The F-35 Joint Strike Fighter program can’t seem to escape the crosshairs of President-elect Donald Trump.
In his first news conference since the election, Trump on Wednesday slammed the aircraft program, saying it is “way, way behind schedule and many, many billions of dollars over budget.”
He added, “We’re going to do some big things on the F-35 program, and perhaps the F-18 program.” In December, Trump tweeted that he had asked Boeing Co. to price out a “comparable” F-18 Super Hornet. That came shortly after another tweet criticizing the F-35 program’s cost as “out of control.”
Built by defense giant Lockheed Martin Corp., the plane has been controversial from the start. It is a so-called fifth-generation fighter that’s a bit like a flying Swiss Army knife — designed to be stealthy, fly at supersonic speeds and use advanced sensors that can link data with ships, drones and other planes.
The F-35 has three variants to serve the unique needs of the Air Force, Marines and Navy. The F-35A for the Air Force will be the most common type of the plane, with conventional takeoff and landing abilities. The F-35B for the Marines can take off from short landing strips and land vertically, while the F-35C for the Navy is built to handle the stress of takeoffs and landings on aircraft carriers.
Over the years, the program has been criticized for cost overruns and production delays. With a total estimated price tag of $379 billion to build 2,457 planes for the U.S. military, it is considered the most expensive weapons program ever, though costs have decreased since 2014. The total cost to maintain the planes over the life of the program has been estimated at more than $1 trillion.
In December, the F-35 program’s executive officer, Lt. Gen. Christopher Bogdan, told reporters that the program would need $532 million more to finish system development and demonstration.
More than 3,000 planes eventually will be built for the U.S. and 11 other countries — unless Trump decides to cut back orders.
The Times spoke recently with Richard Aboulafia, vice president of analysis at the Teal Group, an aerospace and defense market research firm, about the future of the F-35 program under the Trump administration. Here’s an edited version of the interview.
How much trouble is the F-35 in, given the recent attention from Trump?
It’s not much. They just have to look contrite and make Trump look big. He likes big government pronouncements that influence private sector companies.
How up to date is that $400-million overrun figure Trump cites for the program?
I think the latest is now a little higher than that. But of course in the broader context of this program, that’s all chump change. The real story here is the unit [per plane] prices, which are stubbornly high.
Why haven’t the unit prices decreased as much as expected?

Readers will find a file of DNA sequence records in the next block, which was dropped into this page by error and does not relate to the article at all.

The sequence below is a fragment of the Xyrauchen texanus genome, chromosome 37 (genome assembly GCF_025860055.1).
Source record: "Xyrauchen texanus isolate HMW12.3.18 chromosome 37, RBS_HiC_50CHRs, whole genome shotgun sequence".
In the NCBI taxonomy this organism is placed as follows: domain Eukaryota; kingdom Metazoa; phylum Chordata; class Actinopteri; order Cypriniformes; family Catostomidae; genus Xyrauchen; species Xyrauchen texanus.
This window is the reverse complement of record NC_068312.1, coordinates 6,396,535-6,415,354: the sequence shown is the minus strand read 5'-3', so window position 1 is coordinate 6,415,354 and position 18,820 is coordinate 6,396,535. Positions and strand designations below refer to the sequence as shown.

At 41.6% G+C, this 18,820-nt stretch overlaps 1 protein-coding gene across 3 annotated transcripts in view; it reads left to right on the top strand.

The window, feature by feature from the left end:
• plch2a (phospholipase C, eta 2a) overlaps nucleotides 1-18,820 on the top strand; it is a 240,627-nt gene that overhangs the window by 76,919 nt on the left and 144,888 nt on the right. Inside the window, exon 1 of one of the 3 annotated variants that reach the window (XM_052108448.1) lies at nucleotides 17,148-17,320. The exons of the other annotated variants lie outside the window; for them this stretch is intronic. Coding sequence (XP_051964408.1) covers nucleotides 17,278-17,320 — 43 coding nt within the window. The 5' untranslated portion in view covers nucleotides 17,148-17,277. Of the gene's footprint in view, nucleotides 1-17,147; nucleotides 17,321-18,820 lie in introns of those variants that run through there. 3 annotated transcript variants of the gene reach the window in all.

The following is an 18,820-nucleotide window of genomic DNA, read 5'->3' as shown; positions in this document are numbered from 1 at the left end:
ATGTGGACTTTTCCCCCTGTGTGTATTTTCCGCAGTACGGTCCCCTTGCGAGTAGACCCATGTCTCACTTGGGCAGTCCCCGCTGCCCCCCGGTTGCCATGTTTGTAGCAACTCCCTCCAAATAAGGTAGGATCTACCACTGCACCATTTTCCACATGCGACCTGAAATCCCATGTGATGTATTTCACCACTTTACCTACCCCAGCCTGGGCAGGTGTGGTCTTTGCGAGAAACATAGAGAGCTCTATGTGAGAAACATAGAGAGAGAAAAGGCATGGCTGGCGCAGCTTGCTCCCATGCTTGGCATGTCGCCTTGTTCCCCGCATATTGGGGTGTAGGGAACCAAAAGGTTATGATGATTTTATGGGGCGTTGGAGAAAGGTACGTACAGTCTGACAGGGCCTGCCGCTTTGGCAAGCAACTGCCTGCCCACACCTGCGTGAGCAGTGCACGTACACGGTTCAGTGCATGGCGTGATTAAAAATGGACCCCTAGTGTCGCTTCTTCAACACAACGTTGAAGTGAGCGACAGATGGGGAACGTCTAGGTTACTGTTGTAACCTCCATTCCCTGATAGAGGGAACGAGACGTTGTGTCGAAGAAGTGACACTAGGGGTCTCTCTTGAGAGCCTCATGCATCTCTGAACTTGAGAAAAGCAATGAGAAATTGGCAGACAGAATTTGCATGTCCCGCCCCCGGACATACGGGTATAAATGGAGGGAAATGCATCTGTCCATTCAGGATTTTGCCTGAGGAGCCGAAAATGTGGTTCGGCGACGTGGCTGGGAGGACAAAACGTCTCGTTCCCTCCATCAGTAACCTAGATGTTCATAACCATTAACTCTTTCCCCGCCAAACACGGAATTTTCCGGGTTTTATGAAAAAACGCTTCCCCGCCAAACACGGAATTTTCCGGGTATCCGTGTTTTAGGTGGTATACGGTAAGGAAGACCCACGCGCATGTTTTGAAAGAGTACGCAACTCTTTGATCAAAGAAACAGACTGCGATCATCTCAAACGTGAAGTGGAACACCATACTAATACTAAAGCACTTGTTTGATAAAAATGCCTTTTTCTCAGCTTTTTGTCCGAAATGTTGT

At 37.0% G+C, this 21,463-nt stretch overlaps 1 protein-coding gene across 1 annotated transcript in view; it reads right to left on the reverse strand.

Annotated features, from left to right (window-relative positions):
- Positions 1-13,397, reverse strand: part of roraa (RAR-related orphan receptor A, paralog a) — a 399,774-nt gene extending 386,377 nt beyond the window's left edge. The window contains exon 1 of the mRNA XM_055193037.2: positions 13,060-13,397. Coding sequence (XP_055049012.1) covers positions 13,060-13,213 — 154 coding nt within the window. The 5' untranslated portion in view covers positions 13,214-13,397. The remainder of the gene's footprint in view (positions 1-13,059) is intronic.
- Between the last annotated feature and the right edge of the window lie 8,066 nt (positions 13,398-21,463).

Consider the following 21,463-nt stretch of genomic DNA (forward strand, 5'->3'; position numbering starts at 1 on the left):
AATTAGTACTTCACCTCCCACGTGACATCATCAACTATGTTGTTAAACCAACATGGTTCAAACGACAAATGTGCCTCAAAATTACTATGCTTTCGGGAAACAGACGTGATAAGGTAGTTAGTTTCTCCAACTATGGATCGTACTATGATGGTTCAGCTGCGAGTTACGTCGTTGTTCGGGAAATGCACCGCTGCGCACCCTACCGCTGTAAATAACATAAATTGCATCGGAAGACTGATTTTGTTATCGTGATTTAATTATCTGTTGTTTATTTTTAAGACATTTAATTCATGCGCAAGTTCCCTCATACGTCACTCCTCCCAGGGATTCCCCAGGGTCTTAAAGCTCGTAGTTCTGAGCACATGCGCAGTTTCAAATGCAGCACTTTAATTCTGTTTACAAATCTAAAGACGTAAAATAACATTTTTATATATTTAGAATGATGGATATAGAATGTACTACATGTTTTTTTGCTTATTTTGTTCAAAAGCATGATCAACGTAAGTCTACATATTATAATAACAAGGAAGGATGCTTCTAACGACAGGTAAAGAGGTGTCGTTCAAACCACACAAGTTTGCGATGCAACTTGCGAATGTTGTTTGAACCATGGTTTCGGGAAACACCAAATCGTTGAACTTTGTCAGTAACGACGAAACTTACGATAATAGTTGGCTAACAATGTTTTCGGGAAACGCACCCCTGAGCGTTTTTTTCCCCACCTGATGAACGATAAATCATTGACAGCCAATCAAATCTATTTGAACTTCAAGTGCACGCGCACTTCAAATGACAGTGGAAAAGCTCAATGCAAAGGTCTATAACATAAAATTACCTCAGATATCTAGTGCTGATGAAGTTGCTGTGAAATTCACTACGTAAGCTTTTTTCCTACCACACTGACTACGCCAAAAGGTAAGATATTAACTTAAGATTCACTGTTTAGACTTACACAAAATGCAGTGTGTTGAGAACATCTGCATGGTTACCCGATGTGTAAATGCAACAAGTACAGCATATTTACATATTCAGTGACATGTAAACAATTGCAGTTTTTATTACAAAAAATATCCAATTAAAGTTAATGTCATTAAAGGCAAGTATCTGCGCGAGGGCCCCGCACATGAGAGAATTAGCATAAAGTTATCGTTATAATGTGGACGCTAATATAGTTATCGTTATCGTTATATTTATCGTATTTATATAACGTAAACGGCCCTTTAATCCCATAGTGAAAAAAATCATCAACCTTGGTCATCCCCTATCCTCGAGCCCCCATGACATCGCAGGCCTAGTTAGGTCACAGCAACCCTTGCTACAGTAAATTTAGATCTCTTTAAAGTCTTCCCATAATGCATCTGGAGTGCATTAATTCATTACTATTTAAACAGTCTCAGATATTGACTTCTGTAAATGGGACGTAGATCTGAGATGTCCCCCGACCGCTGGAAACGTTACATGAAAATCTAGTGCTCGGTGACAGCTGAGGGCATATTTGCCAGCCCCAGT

It’s just fundamentally expensive and, because you’ve got three very different models, the learning curve doesn’t look like past programs. These are basically three different aircraft. They’re going at a slower pace.
Trump asked Boeing to price out an F-18 that's "comparable" to an F-35. How much of the stealth and sensor features of a fifth-generation fighter can be added to the 38-year-old F-18 design?
Not really very many. The Super Hornet is a Navy plane, and the Navy decided it preferred the Super Hornet years ago. That’s ancient history. And Boeing did spec out an advanced Super Hornet, and it is a pretty interesting product. Stealth isn’t its forte but it does have interesting features.
Is this a realistic possibility to replace the F-35?
The advanced Super Hornet is a pretty good plane, and I’d be surprised if the Navy did not get it. It is also a Navy plane. We’ll know [Trump’s] serious if he says, “We’re going to have Boeing and Lockheed scope out F-15s and F-16s” [for the Air Force]. The real driver behind the F-35 is the Marines. They need a vertical [landing] plane, and there’s only one of those in production — it’s called the F-35B.
For them, fifth generation is less about stealth and more about creating the first supersonic short takeoff and vertical landing production aircraft.
How about ordering fewer planes? Where would that leave the Navy or Marines?
It would run the risk of a death spiral where costs increase because numbers decrease.
The Navy would throw a party and continue to buy Super Hornets. The Marines would have a heart attack and say, “What do we do with nine very big ships [amphibious assault ships designed to accommodate F-35Bs] and our entire forward-looking strategy?” And there would be no answer.
There are 11 other countries involved in the F-35 program, either as production partners or customers. What are the implications for them?
Very big. Many of them have based their defense plans around this plane. So they’re taking delivery of this plane. The Royal Navy is building two large aircraft carriers on the basis of this aircraft.
What's the lesson for other defense contractors under the new administration? And what should they do if they are singled out?
The No. 1 lesson is to be as humble and contrite as possible. This is an effort by big government to maximize its role in the economy and in decision-making. And when you’re dealing with that kind of big-government approach, the only thing you can do is join with it and make it look as big as it wants to look.